A concert made up entirely of Brahms symphonies is not such a common thing, but the Orchestre Metropolitain offered one tonight, as the first installment of their Brahms weekend. It was a concert in the old Viennese tradition, from a time when concerts often featured multiple symphonies. In his opening remarks conductor Yannick Nézet-Séguin even mentioned the Viennese seating arrangement of the orchestra, with the string basses arranged in a line along the back.

Inside the Maison Symphonique tonight the great tragic Symphony no. 1 in C minor of Brahms erupted into life, driven forward by incessant timpani strikes, and placed at a very comfortable and thoughtful tempo by Nézet-Séguin. One can sense the immense tension in the opening strains of the introduction, even without knowing the story of Brahms’s difficulty in producing his premiere symphony. A man who was ever looking backwards in time, Brahms was constantly haunted by the colossal figure of Beethoven at his back. What was the nature of the symphony after Beethoven? In fact, it took Brahms over twenty years to complete his first symphony. He sent his first drafts to Clara Schumann as he did with many of his works, drafts which curiously lacked the ponderous introduction and began straight away at the boisterous exposition. The introduction was added later, as suggested by Clara whose wisdom Brahms always held in the highest esteem.

Brahms’s tendency to look backwards and find influence in the old forms of previous masters is clearly on display in this First Symphony. In fact, he was so rooted in the technical practices of voice-leading and counterpoint that, when assessing a new work by a colleague, Brahms would often cover up the middle voices with his fingers and examine only the bass and melody. Both voices were equally important in his music. With the Orchestre Metropolitain’s bass section facing their instruments straight into the audience, I expected to hear a full, hefty sound, but in fact the balance all night was lacking in the low register. The bass, for Brahms, is the very foundation of his architectural design, and tonight the audience was only offered a vague impression of what was being played in that register. The acoustic balance, and the energy of the sound overall was a bit stifled tonight, and many of Brahms’s transitions, some of which are quite nebulous already, were dull and lacking expression.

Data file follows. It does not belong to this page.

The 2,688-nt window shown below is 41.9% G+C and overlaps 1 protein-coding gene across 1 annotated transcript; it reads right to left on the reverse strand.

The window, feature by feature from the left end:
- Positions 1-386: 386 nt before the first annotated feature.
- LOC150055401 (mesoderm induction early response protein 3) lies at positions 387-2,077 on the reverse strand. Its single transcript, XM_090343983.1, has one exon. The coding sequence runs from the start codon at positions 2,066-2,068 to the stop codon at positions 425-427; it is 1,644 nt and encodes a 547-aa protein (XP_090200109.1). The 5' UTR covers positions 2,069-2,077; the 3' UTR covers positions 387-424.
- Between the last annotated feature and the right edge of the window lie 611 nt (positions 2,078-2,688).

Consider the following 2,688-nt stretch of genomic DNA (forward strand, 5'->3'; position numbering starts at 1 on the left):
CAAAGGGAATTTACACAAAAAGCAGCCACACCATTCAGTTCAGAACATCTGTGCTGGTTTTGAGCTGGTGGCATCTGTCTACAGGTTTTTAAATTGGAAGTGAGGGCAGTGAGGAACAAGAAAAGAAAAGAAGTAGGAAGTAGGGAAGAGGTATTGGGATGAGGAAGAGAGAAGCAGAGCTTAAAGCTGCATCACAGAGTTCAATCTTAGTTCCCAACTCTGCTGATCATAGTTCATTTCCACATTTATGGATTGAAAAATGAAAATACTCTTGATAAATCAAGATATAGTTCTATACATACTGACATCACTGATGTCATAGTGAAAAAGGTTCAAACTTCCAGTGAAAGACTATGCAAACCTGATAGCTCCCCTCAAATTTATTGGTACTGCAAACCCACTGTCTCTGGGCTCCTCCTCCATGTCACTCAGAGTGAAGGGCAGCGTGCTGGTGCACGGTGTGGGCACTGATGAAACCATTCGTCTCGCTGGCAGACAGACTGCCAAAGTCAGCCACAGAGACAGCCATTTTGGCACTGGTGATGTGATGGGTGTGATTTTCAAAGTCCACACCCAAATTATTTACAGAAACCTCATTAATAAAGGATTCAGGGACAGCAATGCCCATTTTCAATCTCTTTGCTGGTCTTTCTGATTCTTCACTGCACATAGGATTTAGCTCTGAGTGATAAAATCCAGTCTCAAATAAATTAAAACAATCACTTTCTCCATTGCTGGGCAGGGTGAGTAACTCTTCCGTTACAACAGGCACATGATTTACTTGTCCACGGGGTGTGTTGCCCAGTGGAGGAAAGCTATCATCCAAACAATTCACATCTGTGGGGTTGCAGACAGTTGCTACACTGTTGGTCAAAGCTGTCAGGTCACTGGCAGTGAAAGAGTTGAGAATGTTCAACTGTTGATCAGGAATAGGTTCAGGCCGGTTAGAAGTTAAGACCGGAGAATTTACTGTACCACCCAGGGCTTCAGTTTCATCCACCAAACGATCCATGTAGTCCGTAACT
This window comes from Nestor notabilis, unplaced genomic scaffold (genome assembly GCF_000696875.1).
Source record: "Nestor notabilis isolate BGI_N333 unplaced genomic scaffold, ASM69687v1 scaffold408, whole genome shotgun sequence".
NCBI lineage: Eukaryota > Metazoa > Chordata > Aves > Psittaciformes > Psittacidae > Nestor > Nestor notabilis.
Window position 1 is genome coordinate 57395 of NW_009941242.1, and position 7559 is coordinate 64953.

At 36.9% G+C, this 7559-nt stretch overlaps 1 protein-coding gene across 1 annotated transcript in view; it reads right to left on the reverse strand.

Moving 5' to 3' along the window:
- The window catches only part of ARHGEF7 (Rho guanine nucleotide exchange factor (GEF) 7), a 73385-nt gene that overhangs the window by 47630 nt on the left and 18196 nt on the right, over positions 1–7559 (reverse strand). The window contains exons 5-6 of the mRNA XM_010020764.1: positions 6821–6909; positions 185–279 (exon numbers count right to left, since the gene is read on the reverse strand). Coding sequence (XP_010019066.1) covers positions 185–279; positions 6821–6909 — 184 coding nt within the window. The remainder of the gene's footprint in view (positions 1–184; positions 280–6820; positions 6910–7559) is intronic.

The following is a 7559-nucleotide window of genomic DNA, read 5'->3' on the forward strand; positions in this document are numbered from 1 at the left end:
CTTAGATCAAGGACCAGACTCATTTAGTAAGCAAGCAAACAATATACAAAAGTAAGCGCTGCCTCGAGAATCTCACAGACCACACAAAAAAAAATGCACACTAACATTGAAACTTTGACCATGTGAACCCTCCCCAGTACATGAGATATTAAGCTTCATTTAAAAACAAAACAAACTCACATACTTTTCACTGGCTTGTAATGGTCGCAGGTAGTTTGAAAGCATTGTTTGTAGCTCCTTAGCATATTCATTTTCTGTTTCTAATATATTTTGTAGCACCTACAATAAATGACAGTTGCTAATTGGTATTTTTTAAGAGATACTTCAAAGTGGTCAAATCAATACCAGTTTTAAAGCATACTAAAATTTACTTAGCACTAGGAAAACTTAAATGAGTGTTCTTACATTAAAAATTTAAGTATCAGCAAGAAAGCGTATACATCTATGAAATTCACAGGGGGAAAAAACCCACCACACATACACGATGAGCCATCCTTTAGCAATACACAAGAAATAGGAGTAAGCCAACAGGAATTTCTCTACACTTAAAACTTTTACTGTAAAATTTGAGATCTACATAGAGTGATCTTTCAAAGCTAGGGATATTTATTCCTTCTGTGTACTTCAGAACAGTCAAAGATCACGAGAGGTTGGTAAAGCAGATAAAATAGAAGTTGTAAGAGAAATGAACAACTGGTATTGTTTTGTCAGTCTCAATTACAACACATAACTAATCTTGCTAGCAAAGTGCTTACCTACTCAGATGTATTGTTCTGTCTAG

The violin solo of the second movement was beautifully executed by concertmaster Yukari Cousineau – her sound delicately colored by the horn and rich with expressive vibrato, easily heard in the hall above the orchestra.

The most challenging problem in performing Brahms is finding the right balance between an intellectual and emotional approach. Brahms was a man of intense devotion to the technical aspects of the compositional craft, a man who united entire symphonies with small motivic germs. However, at the same time, he was an artist who captured the drama, tragedy and joy of human existence in his work. One must find a way to embrace both these sides of the master in order to offer a truly great interpretation. If Kent Nagano is often accused of being occasionally academic-minded, Yannick Nézet-Séguin could be similarly accused of being mostly emotionally-minded in his interpretations. As always, Nézet-Séguin offered all of his expressive energy to the audience and created quite a spectacle, but the delicate attention to the balance of motives, pacing of large-scale formal divisions and tempo was engulfed by his youthful zeal, which at times seems to hinder the actual music making. After the final accelerando into the coda of the last movement in the First Symphony, a tempo was reached which was impossibly fast - one would have much difficulty finding any recording at that tempo. The result was a sharp, jagged horn sound and sloppy string articulation. Nevertheless, impressed by the wild pageantry presented to them, the audience rose to their feet immediately.

The Symphony no. 2 in D major, the more lighthearted and pastoral brother of the First, began well although the balance was an issue – most prominent at all times was the first violin section, despite the musical context. A good opening tempo was also set for the finale, which began attacca (with immediate attack) after the third movement. This quickly changed as Nézet-Séguin began to accelerate almost incessantly, rendering many musical gestures completely breathless. His tempi throughout the movement were in general overly boisterous and uncontrolled, and many major formal and harmonic landmarks, such as the recapitulation, were simply glossed over without proper weight and recognition.

The Orchestre Metropolitain is doing a lot of things right. Their growth as an ensemble over the years has been truly remarkable, and their community engagement and unique programming is some of the most impressive work in the province. They have built a strong provincial following and have legions of supporters. However, it seems as though the audience stands to applaud at the end not so much for the musically thoughtful interpretation as crafted by the maestro, but for the sheer spectacle of the event and Nézet-Séguin’s unfettered conducting style. In these times we need to be both blown away by the music’s expressivity and the immense genius of the content itself.